Apparently - just ask Google - there is a problem with Mac OSX mouse acceleration. Some folks don't experience the issue at all, but many who are from the Windows world apparently do. I'd never realised there was an issue until I tried to use my new piece of black awesomeness to actually play a game. The mouse pointer would constantly overshoot the target. I'd start to move the pointer toward one of my little Starcraft workers and suddenly the mouse pointer would gather speed and race past where I was trying to click.

Fiddling with the settings did not help. And the Razer Mamba's configuration screen comes with a million settings so I fiddled with as many as I could find, believe me.

Since the Razer really comes from the Windows world, and apparently the driver is ported to the Mac, maybe the acceleration algorithms in the drivers are fighting with each other?

Installing SteerMouse fixed the problem, however. I did not try to do anything special with SteerMouse - it has a feature set including being able to quickly shoot the mouse to some pre-specified destination - but none of that interested me. Whatever SteerMouse was intended to do, it has the effect of neutralising the interaction between Razer and the Mac acceleration issue.

Other things about the wireless gaming mouse - it comes with stand that features a charging connector to hitch up against the Mamba's underside charge contacts. The charging stand is in the same black (of course) but with a shiny finish, and has a pulsating led lighting effect that matches the one given out by Mamba's mousewheel. As well as being a charge station the base is the wireless receiver for the mouse. The braided USB cable slots into the back of the stand, and is easily reachable in case you need to quickly go over to using your mouse in wired mode.

I love Razer's customisable lighting! As you can see in the picture I have mine tuned to give out a lilac glow, instead of the standard blue. Both the base and the mouse itself do this, and the effect is pretty cool. I don't know about the practical value - Razer say this personalisation allows you to identify your mouse if you're gaming with friends. I dunno - I just like it. I can't really imagine this feature would solve any arguments about who's mice was who's - but I like it anyway.

One last thing - I wanted a wireless mouse because cables drive me crazy on my desktop. But its all too easy to forget to put Mamba back on its stand when you're done with it. And if you've forgotten to do that you probably also forgot to slide the wireless switch to the off position, resulting in a red low battery warning light on the black mouse when you next settle down for some game playing. Razer warn you about this in the user doc, but if you're used to bluetooth mice and keyboards, or even wireless kit like Logitech's trackball (which I use and love) you might find this surprising. Those bluetooth gadgets seem to auto-power off, or something equivalent, and however the Logitech works it seems to have no such issues either.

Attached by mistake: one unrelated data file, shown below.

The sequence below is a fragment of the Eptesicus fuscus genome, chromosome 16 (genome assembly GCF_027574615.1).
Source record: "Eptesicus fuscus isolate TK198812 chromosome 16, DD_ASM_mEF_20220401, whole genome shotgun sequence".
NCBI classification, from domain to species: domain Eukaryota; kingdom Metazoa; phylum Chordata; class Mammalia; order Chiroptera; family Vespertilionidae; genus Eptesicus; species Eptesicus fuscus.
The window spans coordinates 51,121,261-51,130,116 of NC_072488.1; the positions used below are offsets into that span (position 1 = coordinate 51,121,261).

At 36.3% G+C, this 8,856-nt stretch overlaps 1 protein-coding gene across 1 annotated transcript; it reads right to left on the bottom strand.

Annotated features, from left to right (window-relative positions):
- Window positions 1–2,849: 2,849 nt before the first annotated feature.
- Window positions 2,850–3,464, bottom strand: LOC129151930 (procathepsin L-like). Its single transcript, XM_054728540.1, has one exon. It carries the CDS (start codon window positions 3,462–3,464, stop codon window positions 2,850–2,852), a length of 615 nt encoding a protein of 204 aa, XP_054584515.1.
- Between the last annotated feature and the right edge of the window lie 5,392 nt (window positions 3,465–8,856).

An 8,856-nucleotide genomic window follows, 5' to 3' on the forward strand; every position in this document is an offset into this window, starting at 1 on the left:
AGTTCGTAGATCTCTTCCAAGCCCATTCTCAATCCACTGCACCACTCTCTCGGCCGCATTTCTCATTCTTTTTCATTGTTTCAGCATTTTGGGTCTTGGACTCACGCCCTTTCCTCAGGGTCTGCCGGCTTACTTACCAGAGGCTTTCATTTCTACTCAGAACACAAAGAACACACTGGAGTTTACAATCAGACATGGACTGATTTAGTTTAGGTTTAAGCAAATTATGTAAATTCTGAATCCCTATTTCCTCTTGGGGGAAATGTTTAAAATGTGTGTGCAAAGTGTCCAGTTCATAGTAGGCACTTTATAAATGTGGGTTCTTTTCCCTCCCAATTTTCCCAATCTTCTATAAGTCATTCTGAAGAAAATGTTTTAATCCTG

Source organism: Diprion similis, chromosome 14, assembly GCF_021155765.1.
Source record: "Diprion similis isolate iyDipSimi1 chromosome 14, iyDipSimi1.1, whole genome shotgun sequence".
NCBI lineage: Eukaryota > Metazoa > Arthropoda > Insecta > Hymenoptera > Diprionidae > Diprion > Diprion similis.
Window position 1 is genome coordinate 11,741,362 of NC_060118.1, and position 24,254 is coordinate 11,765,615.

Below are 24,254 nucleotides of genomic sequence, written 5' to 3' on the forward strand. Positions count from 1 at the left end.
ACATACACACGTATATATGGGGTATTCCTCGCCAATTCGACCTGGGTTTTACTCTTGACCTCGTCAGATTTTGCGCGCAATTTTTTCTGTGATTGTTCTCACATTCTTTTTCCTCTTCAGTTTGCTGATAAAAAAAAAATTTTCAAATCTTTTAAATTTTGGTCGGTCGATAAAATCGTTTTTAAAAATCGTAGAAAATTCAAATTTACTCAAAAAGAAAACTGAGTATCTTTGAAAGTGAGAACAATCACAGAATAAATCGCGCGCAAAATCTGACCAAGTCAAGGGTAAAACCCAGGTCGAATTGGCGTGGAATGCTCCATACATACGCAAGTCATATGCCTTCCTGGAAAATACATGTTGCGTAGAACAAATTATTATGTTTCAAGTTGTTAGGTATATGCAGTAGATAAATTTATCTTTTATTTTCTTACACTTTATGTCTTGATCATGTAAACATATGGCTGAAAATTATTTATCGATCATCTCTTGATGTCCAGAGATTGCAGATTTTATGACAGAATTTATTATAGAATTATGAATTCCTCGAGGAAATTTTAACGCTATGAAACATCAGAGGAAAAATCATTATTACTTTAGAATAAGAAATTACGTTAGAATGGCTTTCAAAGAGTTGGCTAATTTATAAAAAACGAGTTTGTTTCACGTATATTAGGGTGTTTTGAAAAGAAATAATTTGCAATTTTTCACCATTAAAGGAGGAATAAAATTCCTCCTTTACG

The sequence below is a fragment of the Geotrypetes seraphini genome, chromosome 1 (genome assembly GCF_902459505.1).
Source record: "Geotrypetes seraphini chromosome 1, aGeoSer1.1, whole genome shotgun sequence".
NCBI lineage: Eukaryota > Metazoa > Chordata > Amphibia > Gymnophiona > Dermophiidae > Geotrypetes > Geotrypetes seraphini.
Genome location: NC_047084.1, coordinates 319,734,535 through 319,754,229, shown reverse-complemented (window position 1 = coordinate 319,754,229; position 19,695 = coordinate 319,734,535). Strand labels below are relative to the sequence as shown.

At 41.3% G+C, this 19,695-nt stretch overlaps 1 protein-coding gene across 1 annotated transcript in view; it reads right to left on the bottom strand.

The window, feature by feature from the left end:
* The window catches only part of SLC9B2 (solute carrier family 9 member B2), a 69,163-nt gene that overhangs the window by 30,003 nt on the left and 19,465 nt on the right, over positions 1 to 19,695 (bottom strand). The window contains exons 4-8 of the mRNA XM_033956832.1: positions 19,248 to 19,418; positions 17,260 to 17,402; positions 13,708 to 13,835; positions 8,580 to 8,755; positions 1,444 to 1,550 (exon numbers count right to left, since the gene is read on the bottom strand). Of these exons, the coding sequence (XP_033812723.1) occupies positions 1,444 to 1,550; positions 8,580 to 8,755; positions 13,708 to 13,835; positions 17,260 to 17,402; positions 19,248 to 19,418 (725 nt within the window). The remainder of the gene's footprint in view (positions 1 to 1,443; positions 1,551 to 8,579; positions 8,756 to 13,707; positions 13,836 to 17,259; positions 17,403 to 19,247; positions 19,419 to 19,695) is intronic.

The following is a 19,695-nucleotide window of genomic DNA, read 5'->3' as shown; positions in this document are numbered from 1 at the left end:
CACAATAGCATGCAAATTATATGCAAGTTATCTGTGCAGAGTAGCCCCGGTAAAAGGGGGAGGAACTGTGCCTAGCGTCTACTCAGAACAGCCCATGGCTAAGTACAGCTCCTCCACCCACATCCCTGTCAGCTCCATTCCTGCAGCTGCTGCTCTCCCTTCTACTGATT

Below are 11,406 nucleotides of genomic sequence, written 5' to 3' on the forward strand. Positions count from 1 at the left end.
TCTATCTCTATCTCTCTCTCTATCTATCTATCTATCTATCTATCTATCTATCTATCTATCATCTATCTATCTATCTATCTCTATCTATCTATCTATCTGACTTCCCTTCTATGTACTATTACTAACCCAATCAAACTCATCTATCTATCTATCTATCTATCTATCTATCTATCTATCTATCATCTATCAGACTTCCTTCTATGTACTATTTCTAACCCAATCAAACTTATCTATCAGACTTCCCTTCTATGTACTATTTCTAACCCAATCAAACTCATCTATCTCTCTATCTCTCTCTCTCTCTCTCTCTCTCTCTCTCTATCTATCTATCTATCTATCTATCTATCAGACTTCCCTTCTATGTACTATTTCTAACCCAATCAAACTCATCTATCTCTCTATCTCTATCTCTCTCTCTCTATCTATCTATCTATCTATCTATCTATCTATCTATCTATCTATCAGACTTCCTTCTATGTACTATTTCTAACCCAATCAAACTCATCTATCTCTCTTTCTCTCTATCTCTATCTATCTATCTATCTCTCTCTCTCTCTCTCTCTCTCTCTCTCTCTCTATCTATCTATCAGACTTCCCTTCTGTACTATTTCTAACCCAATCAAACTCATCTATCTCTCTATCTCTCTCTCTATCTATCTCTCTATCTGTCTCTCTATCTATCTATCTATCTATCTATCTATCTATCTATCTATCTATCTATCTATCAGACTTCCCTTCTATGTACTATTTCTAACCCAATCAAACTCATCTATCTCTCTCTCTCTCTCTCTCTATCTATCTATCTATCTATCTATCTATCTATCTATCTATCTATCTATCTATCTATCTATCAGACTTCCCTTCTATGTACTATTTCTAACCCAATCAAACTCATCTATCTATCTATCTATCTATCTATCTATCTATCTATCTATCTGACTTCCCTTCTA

Maybe its the high sample rates on the Razer? Or all that lighting? Anyway, its easy enough to do, so I will just have to get used to putting Mamba on its stand when done.

Final analysis? I'd allow yourself plenty of time for setup and bedding in before planning some gaming with the Mamba, so buy it at least a week before that big frag-fest. In the end a good result, but some issues to be aware of especially on Mac.

Wednesday, September 14, 2011

Bad GL

Developing on linux is annoying sometimes.

All the OpenGL functionality tests failed!
You might need to modify the include and library search paths by editing

If you get this error on Ubuntu, it may be due to bad OpenGL packages. To check if the bad GL packages issue is the cause, do:

cd /usr/lib && ls -la libGL*

If you have color turned on in your terminal you might see this:

If so you have bad GL packages, and a broken symlink. The build process cannot find the library because even though its there, the broken symlink is hiding it - hence why its colored red.

Just do (from the same directory /usr/lib) ensuring that the in the command below is the same as whatever your actual library installed:
sudo ln -s -f

Then check (with the ls command again) to see if you now have a green link instead of a red one.

Now your builds should work again...